Alumnus at forefront of historic Franklin find
To suddenly be at this point—involved in the discovery of Franklin’s ship Erebus—really was an incredible moment for me.
After 30 years spent immersed in the mystery of the missing Franklin ships, John Geiger found himself aboard the search that solved it.
By ANGELIQUE RODRIGUES
(Edmonton) Though nearly 30 years have passed since University of Alberta alumnus John Geiger became involved in the mystery of the fabled Franklin Expedition, he never gave up hope someone would eventually discover the missing ships.
What he didn’t expect was that he would end up at the forefront of the find—arguably one of Canada’s greatest historical discoveries.
The disappearance of Sir John Franklin and his crew in the icy waters of Northern Canada has fascinated the public and baffled archeologists for 168 years.
Franklin, along with 128 crew members and their sturdy vessels—the HMS Erebus and HMS Terror—vanished in 1846 during a failed expedition to find the Northwest Passage. It’s believed they became trapped in ice near King William Island in what is now the Arctic territory of Nunavut.
The British admiralty launched a large-scale rescue mission but turned up little—a handful of uniforms, three graves and Inuit tales of a group of starved men roaming the ice and turning to cannibalism to survive.
Frozen in time
The macabre mystery first sank its hooks into Geiger when he was a still a young history student at the U of A.
“I encountered [anthropology professor] Owen Beattie at the U of A and became involved in his work as a kind of historical collaborator,” said Geiger, who later co-wrote a book on the topic with Beattie titled Frozen in Time: The Fate of the Franklin Expedition. “It was life-changing for me, and he had a profound influence on my career.”
Beattie had spearheaded a 1980s research trip to Beechey Island, where Franklin’s crew was rumoured to have taken refuge after their ships sank.
The anthropologist, along with several U of A students and faculty, became global sensations when they exhumed the bodies of two crew members and found them perfectly preserved in ice. Beattie determined the crew was suffering from lead poisoning—a theory that would prove contentious among Franklin enthusiasts. He also concluded the men had likely engaged in cannibalism.
A bold prediction
In 2008, Parks Canada launched a renewed effort to locate the ships. That expedition came up empty, but Geiger—now a successful journalist and president of the Royal Canadian Geographical Society—remained certain the ships would be discovered.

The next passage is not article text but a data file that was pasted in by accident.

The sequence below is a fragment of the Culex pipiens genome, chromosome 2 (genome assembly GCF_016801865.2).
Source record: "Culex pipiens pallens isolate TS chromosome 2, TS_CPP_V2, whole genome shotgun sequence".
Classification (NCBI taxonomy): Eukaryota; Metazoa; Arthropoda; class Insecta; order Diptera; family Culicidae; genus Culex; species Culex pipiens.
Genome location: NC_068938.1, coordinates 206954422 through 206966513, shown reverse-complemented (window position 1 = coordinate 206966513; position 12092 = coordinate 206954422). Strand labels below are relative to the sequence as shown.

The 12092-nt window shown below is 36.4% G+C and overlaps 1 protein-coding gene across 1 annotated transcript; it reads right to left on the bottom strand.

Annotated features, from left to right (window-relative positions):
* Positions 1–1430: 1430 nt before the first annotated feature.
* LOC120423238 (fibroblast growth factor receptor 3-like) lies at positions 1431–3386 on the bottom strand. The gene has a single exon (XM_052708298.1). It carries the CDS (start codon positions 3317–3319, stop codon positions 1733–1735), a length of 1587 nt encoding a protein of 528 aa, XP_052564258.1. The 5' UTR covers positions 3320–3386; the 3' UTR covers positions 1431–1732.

“Sooner or later, Erebus or Terror will be found,” he predicted boldly in an article for a 2012 edition of U of A’s New Trail magazine.
And on Sept. 8, 2014, that prediction finally came true.
A large wreck was detected in shallow water near King William Island and identified as the HMS Erebus.
There was no time to personally inform the now-retired Beattie of the discovery himself, but Geiger imagined that somewhere, his old mentor was smiling. “Owen has been very involved in the search, providing input as part of the Fellows Consultation Panel,” he explained.
In fact, according to Geiger, a number of those on the Fellows Consultation Panel—a group of experts providing historic and archeological insight for the search—are scholars from the U of A.
“The U of A has always had this incredible tradition of northern and Arctic research,” he said. “They have a vast array of resources, and I imagine could even become involved in work on the wreck and its artifacts.”
Clues aboard the HMS Erebus
As for what he’s expecting to find on the submerged vessel—which could take years and cost millions to raise—Geiger says along with significant historic artifacts, he hopes it holds the answer to what happened to John Franklin.
“It’s possible we could even find his remains,” said Geiger. “But we also know we only have half the story. We don’t have Terror.”
Could an expedition to find the second vanished ship soon be underway?
“There will be a second effort to locate that ship,” predicted Geiger with confidence. “Either way, the Franklin mystery is one of the greatest exploration mysteries in the world—and we’re on our way to solving it.”
It was a bittersweet moment for Geiger.
“I was extremely excited; it was great because it had come full circle from my early work with Owen Beattie at the university,” he said.
“To suddenly be at this point, involved in the discovery of Franklin’s ship Erebus, really was an incredible moment for me.”
Strangely, standing on the cold deck of the search boat Voyager, Geiger felt more than joy at the discovery; he was overwhelmed by a sense of sadness.
“In a funny way, for me, it marks a kind of finality to the mystery,” said Geiger. "It was quite poignant; 129 men died on those vessels and they died in the name of geography and science."
Geiger was at the forefront of the ensuing media whirlwind, alongside Prime Minister Stephen Harper, a fellow Franklin enthusiast.
“I woke up somewhere in the Arctic, got on a flight to Ottawa and met the prime minister the next morning,” laughed Geiger. “It was such a scramble.”